Yesterday was a disappointing day for the Authors Guild, whose lawsuit against Google’s scanned digital books was lost after an eight year battle. The Guild is expected to appeal the decision, saying, “Google made unauthorized digital editions of nearly all of the world’s valuable copyright-protected literature and profits from displaying those works. In our view, such mass digitization and exploitation far exceeds the bounds of the fair use defense.”
Here, we examine some of the major points of the ruling from U.S. Circuit Judge Denny Chin.
Google Books’ scanned images acts like a digital card catalog:
Google Books has become an important tool for libraries and librarians and cite-checkers as it helps to identity and find books.
Google Books will not replace actual books, making it a transformative use:
Google Books does not supersede or supplant books because it is not a tool to be used to read books. Instead, it “adds value to the original: and allows for “the creations of new information, new aesthetics, new insights and understandings.”
Commercial entities are allowed to use content as ‘fair use’ so long as it is beneficial to the public in some way:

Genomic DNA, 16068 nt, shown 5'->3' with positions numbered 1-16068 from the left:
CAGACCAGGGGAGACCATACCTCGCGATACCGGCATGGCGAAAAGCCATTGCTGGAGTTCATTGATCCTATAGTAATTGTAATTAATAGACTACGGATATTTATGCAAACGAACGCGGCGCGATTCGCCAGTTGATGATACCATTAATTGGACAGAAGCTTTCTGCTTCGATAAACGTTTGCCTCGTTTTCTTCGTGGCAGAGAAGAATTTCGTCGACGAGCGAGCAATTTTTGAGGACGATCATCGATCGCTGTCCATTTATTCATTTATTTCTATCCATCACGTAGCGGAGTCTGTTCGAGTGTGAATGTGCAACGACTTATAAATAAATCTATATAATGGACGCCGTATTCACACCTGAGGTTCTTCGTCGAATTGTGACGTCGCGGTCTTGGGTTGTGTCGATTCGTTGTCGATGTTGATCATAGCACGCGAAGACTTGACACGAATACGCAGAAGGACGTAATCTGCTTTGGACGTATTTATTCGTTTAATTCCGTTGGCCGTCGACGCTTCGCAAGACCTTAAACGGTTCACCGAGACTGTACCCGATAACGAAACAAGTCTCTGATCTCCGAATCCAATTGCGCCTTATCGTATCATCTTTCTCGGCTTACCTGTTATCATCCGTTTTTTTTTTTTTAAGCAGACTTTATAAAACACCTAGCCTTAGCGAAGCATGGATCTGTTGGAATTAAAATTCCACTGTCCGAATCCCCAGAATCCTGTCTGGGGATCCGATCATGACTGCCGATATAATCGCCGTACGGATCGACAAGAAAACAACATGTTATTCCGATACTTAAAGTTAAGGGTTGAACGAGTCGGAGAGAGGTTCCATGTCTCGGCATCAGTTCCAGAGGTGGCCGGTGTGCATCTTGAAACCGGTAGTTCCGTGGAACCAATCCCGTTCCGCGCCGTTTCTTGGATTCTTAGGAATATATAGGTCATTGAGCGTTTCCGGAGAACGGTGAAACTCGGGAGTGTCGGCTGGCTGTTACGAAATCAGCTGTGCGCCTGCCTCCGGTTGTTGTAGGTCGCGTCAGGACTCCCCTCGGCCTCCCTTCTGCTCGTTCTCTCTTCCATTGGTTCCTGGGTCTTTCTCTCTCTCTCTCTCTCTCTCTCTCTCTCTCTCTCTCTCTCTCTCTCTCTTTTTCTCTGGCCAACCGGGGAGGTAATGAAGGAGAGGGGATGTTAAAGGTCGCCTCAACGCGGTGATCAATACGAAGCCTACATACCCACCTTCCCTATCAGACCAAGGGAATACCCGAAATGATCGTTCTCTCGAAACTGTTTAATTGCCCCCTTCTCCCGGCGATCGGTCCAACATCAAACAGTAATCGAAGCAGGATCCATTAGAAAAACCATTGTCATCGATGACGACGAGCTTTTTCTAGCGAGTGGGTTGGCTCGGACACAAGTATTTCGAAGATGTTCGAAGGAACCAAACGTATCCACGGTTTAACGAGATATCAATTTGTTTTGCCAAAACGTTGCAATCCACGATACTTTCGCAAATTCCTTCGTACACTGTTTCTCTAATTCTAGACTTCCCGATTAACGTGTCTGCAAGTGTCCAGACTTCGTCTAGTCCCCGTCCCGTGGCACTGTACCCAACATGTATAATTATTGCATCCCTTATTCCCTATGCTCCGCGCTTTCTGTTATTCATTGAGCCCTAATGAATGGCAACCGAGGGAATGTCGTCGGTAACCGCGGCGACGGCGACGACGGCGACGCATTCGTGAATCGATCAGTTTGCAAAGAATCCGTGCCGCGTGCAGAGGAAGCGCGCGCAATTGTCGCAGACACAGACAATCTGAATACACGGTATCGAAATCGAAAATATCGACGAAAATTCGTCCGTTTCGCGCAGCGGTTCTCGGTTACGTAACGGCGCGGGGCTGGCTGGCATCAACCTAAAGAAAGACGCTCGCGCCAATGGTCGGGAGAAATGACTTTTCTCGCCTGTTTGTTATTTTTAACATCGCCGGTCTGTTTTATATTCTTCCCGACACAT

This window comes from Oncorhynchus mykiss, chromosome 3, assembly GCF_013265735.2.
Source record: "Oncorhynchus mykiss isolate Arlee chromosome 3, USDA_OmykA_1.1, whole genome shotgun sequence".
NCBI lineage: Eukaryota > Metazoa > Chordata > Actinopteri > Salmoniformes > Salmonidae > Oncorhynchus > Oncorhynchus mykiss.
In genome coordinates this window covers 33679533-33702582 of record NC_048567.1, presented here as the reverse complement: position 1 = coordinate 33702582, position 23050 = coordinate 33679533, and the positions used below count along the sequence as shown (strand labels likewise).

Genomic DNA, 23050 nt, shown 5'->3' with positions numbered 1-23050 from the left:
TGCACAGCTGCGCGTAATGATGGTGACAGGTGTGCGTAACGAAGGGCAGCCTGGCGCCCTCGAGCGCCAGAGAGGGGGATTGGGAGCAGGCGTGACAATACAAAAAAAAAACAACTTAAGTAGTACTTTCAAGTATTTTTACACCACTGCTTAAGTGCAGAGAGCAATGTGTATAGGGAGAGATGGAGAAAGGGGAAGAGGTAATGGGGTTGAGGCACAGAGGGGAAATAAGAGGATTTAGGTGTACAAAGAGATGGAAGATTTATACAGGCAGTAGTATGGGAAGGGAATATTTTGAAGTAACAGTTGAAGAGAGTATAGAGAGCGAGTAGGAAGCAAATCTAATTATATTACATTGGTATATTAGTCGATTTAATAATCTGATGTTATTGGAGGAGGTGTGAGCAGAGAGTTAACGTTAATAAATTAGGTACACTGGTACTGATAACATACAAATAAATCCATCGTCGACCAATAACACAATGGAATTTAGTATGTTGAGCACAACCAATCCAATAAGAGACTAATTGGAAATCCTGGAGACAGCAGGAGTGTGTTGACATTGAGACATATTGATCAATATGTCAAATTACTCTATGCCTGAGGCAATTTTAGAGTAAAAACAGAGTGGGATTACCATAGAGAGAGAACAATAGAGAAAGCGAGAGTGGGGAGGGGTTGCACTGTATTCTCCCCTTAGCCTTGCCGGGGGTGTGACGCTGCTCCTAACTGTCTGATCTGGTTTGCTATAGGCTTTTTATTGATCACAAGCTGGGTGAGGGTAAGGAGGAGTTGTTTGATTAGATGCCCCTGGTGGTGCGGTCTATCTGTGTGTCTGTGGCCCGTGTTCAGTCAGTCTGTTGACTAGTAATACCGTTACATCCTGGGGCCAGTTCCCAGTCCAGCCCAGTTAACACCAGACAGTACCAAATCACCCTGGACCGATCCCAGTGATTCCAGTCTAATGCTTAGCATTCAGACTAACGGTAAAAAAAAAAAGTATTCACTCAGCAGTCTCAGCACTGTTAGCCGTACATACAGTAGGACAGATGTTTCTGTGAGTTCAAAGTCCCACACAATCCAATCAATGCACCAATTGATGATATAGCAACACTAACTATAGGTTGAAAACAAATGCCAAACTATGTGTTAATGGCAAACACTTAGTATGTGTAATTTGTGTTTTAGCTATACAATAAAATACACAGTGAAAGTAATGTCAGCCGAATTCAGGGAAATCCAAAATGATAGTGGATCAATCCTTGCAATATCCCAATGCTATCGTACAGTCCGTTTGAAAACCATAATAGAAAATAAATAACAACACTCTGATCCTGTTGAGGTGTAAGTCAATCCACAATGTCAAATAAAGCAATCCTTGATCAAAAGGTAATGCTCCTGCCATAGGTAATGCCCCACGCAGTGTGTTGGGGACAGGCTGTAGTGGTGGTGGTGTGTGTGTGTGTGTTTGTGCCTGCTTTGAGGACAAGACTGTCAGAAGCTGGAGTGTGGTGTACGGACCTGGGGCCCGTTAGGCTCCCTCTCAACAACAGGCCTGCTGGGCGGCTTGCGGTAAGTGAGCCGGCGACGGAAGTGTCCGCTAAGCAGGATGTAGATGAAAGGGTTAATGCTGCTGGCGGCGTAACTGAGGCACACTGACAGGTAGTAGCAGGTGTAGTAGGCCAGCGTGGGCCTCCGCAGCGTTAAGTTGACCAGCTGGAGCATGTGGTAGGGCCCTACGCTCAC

Google does, of course, benefit commercially in the sense that users are drawn to the Google websites by the ability to search Google Books. While this is a consideration to be acknowledged in weighing all the factors, the fact is Google Books serves several important education purposes.
Google Books offer mostly non-fiction books that are available for publish while significantly limiting the pages users can view:
… courts have held that copying the entirety of a work may still be fair use. Significantly, Google limits the amount of text it displays in response to search.
Users are not likely to manipulate Google Search in order to access a book’s entire content:
Nor is it likely that someone would take the time and energy to input countless searches to try and get enough snippets to comprise and entire book.
Google Books actually enhances book sales:
Google Books provides a way for authors’ works to become noticed, much like traditional in-store book displays. Indeed both librarians and their patrons use Google Books to identify books to purchase.
What do you think? Do scanned images of partial books infringe on author’s copyrights or do they help authors spread their work? Are you an author who have had positive or negative experience with Google Books? Let us know in the comments!